Zoe Shippee’s Archery Story: Shooting Her Way to the Top


(Photo courtsey of Zoe Shippee)

Five years ago, Junior Zoe Shippee was introduced to archery and has been infatuated with it ever since. 

She started her journey using a barebow, which is a style of bow that doesn’t have any sights, stabilizers, or other clickers. 

“Using barebow helped me get my technique down, but when I was about 14 I switched to an Olympic recurve,” Shippee said.

“The Olympic recurve has useful add-ons that help me in my current level of shooting.” 

Most people can’t help but to stereotype archery into something regarding The Hunger Games and Katniss Everdeen, but Shipee explains that the reality of archery is much different. 

“The bow is taller than I am,” Shippee explained. “When I pull back the string, I’m pulling back 38 pounds of pressure. It’s not as easy as everyone thinks, most people think it’s just pull back the string and go. Right now I’m shooting at 70 meters (230 feet away), so it takes a lot of patience and precision.” 

To keep her scores up , Shippee practices around 2-3 hours a day, totaling to at least 14 hours a week. When preparing for tournaments, it can be close to double those hours. 

“You can’t make mistakes like you can in other sports, once the arrow hits the target it’s what you get,” Shippee said.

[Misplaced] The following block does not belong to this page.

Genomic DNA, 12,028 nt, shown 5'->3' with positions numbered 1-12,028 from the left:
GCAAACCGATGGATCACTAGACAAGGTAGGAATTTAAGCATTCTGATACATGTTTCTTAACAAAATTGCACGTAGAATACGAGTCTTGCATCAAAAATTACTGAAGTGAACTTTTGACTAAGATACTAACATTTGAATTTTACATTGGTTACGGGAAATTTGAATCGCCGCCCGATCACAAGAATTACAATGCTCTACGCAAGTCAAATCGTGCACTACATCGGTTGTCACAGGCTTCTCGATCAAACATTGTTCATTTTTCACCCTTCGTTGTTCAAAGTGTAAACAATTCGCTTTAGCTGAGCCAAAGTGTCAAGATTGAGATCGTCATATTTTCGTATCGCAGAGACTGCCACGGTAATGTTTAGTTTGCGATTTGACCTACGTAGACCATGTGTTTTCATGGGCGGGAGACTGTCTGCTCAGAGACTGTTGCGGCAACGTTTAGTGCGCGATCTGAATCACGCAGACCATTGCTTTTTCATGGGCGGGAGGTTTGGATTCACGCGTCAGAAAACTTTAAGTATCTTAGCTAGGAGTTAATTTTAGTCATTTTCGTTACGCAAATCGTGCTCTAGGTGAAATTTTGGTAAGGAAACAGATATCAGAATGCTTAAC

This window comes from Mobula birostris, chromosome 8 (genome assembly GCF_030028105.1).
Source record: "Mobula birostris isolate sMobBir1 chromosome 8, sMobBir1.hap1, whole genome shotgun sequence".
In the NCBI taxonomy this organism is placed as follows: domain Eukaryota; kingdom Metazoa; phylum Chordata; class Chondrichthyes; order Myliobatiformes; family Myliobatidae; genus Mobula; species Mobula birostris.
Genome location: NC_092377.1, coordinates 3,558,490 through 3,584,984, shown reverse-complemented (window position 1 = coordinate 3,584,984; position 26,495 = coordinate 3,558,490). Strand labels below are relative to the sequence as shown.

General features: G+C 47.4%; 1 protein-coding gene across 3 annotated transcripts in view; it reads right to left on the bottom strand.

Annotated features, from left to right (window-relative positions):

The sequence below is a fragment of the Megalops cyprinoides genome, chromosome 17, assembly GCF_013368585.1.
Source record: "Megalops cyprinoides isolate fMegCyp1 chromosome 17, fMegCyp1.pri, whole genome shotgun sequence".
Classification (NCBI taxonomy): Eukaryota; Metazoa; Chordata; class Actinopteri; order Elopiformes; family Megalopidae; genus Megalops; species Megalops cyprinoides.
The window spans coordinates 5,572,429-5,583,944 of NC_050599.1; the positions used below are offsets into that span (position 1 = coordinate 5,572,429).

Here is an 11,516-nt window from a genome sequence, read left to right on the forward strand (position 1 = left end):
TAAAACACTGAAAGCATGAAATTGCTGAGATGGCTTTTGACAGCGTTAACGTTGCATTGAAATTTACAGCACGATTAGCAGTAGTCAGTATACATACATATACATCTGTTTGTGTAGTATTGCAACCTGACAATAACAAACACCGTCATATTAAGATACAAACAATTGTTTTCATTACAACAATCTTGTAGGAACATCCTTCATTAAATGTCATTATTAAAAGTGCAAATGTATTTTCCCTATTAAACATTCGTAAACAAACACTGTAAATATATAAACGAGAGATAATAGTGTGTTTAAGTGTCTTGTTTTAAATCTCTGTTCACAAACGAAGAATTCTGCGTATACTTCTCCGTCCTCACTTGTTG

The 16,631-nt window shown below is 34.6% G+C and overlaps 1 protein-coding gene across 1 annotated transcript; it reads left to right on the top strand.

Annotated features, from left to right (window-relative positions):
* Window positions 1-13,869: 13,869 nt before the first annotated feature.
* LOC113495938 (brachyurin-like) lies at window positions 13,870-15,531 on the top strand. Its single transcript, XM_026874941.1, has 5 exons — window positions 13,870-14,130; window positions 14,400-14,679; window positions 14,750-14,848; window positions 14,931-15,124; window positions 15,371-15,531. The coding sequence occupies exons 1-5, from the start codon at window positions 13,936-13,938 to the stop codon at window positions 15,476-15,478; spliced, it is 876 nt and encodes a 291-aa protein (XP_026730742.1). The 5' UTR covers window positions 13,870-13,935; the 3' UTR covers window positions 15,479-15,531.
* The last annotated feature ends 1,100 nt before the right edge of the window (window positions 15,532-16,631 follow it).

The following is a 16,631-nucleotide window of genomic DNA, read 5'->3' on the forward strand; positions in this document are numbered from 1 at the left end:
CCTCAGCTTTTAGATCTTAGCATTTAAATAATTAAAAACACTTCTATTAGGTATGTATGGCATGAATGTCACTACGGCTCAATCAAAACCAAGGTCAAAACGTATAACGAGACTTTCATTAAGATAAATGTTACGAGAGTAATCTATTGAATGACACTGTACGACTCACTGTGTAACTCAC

“Everything has to be perfect to be right. It’s an individual sport, so there is only you to blame if you mess up. That’s why I have to practice so much.” 

Shippee displays her skills while playing in tournaments and placing impressively. 

“Ranking works differently than other typical sports,” Shippee said. 

“For [archery], you just have to go to qualifying state tournaments to get ranking in the state of California. Currently, I’m third in the Junior Olympic Archery Program, and fourth overall in my tournament over the weekend. This year, my goal is to try to make the USA archery team.” 

Throughout her years learning archery, Shippee reports that one of the hardest skills to learn is a good mindset. 

“The biggest challenge I’ve overcome is called target panic,” Shippee said.

“Looking at the target  and knowing you have to hit it exactly at the right point can sometimes become very overwhelming and I would start to freak out. Archery is 80-90% a mental game. In my last tournament, I did the best I’ve ever done because I overcame my mentality. I like to think that archery is the sport of overthinking.”

Shippee’s coach, Byron Burkhardt, is one one of her biggest influences and inspirations. 

“My coach is totally awesome and I love him. I go to Trident Archery [and]  he’s a very encouraging coach,” Shippee said.

“He knows all the ends of the sport, and he helps get through tournaments which are very stressful. I’ve been to multiple other studios and this one is definitely my favorite.”